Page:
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The Gurdwara Guru Gobind Singh Foundation, located in North Potomac, Md., joined the Interfaith Conference of Metropolitan Washington in 1987. One of their well-known events is the annual Interfaith Concert, where they bring together musical traditions from various faiths, including Gurbani Kirtan.

The Interfaith Concert 

For years now, a Sikh gurdwara in Washington has been actively involved in the interfaith community. They have been sharing Sikh music at the Washington National Cathedral. In 2008, the gurdwara invited Bhai Satvinder Singh and Bhai Harvinder Singh from Delhi, along with Bhai Manjeet Singh on tabla, to lead their kirtani jathaa in performing Guru Nanak's shabad: "Vich Duniya Sev Kamayiaye, Taan Darghai Baisan Payeeaye."

With 30 performers using the most instruments, their voices echoed throughout the grand cathedral hall. One thing that was missing was that the Sikh performance lacked an explanation of the shabad, as it wasn't mentioned in the event booklet or by the announcers.

Despite this, many in the audience found joy in the visual and auditory experience of the evening. Brenda Montague from Bethesda was particularly delighted, describing it as "seventh heaven." She expressed her appreciation for the event's ability to bring people together and hoped for its continuation. It was her fourth time attending this event.

The melody of the Sikh faith 

Mpala Sinotheni, a recent immigrant from South Africa, attended her first concert and was amazed by the diverse representation of religions. She expressed, "It's wonderful to see people of all faiths coming together. This is how it should be - We are all God's children."

Amrit Kaur, who has been the secretary of the gurdwara for over 20 years, has poured her heart into organizing the Interfaith Conference. In October, she achieved a milestone by becoming the first Sikh president of the interfaith group. She shared her passion for interfaith work, saying that she loved the idea of building bridges and fostering understanding and respect among different faiths. It's a beautiful concept."

While some faith groups formed umbrella organizations like the Association of United Hindu and Jain Temples and the Archdiocese of Washington to send representatives to the Interfaith Conference, others joined individually. The Islamic faith, for instance, had five groups represented at the conference, while the GGSF stood as the sole gurdwara representing the local Sikh community.

Kaur explained that gurdwaras in America don't have a central council, and they operate independently. She mentioned that the Sikh community needs to figure out a way to unite and approach the Interfaith Conference together. However, she noted that so far, no other gurdwara has shown interest in joining this interfaith group.

Kaur also shared that GGSF (Gurdwara Guru Singh Sabha) had been involved in interfaith activities even before the 9/11 tragedies. Other gurdwaras recognized the importance of reaching out and building networks after those events. She recalled some memorable moments from those experiences.

Racist acts affecting the Sikh community 

In 1992, a video camera captured Los Angeles policemen dragging Rodney King from his truck and beating him, which led to race riots. In response, the Interfaith Conference arranged a peace march in Washington. In 1996, when black churches were set on fire in the South, an interfaith service took place at the gurdwara.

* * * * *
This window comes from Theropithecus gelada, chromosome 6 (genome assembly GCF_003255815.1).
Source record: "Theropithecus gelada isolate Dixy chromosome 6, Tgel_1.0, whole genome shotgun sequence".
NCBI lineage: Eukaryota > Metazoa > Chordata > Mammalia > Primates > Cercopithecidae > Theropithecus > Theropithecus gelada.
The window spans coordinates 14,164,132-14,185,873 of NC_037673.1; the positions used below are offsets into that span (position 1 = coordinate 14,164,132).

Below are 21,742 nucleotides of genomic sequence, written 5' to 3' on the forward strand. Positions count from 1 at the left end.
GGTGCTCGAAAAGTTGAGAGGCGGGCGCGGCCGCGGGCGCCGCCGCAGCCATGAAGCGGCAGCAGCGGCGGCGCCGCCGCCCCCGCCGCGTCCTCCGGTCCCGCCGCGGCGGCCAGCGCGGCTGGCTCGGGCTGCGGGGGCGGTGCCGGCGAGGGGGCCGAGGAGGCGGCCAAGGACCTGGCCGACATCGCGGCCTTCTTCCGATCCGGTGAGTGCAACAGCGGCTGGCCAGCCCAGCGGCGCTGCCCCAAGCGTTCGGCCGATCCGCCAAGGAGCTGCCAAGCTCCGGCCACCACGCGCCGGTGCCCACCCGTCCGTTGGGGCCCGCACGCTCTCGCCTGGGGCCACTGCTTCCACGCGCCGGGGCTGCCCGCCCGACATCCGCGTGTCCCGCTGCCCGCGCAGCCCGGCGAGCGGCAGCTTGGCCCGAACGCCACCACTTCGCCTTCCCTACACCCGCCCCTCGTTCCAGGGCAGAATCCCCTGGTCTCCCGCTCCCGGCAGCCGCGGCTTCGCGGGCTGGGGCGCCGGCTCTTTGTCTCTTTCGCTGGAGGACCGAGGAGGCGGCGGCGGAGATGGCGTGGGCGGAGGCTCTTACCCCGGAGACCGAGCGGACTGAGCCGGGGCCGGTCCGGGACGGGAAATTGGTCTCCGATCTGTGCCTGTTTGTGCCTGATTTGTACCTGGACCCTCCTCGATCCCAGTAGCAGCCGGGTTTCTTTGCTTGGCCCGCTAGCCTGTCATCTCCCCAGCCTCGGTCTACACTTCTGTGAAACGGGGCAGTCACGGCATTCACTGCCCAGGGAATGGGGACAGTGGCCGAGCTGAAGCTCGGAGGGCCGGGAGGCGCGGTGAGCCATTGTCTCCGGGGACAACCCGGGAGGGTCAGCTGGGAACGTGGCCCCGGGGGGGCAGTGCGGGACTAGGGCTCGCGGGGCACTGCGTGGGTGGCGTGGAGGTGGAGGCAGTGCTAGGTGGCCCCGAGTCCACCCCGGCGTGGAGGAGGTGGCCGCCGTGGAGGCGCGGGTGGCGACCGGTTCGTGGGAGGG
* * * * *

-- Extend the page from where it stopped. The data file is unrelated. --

In the year 2000, during President Clinton's visit to India, there was a tragic incident in which Kashmiri Sikhs were massacred in Chittisinghpura. In response, another interfaith prayer was held at the gurdwara.

Gurdarshan Singh, the gurdwara granthee, expressed his thoughts on the significance of such events, stating that it is powerful for Sikhs to demonstrate what our religion stands for. The Guru Granth Sahib is a holy book that promotes interfaith understanding; there is so much that different communities can share. 

Parade of faiths 

In 2008, a concert took place on the evening of November 18th, featuring various religious groups showcasing their faiths with colourful banners. The liveliest performance came from St. Anthony's Catholic Church Music Ministries, who sang gospel songs and danced in the black religious tradition. The audience enthusiastically clapped and swayed to the music.

The Nrityakalpana Hindu Dancers and the Cambodian Temple Buddhist Dancers wore mesmerizing costumes as they performed their traditional religious dances. After the performances, Rev. Clark Lobenstine announced that there were 1,040 people in the audience. He stated that the event provided an opportunity for people to share their faith and learn from other faiths, fostering a deeper understanding of a better world for future generations.

For the bhai sahibs from India, it was a significant moment to sing Guru Nanak's words on a national stage. Satvinder Singh, speaking in Punjabi, expressed gratitude for the opportunity to perform and spread Guru Nanak's message. He praised the sangat for their support during the kirtan.

During an interview conducted by Rajwant Singh, executive director of the gurdwara, some members of the group shared their experiences in front of a Sikh cameraman. Afterwards, they were asked to leave the stage to allow others to take photos.

Among the audience were some Sikhs, mostly regular sangat members of GGSF, including Inderpaul Singh Gadh of Germantown.

“I just enjoy the event,” he said. “So much diversity.” This was his second time at the concert. “I enjoyed the first time too… but this may have been the best (Sikh) performance.”


*Based on an article by Anju Kaur, published in the Sikh News on 5th December 2008 


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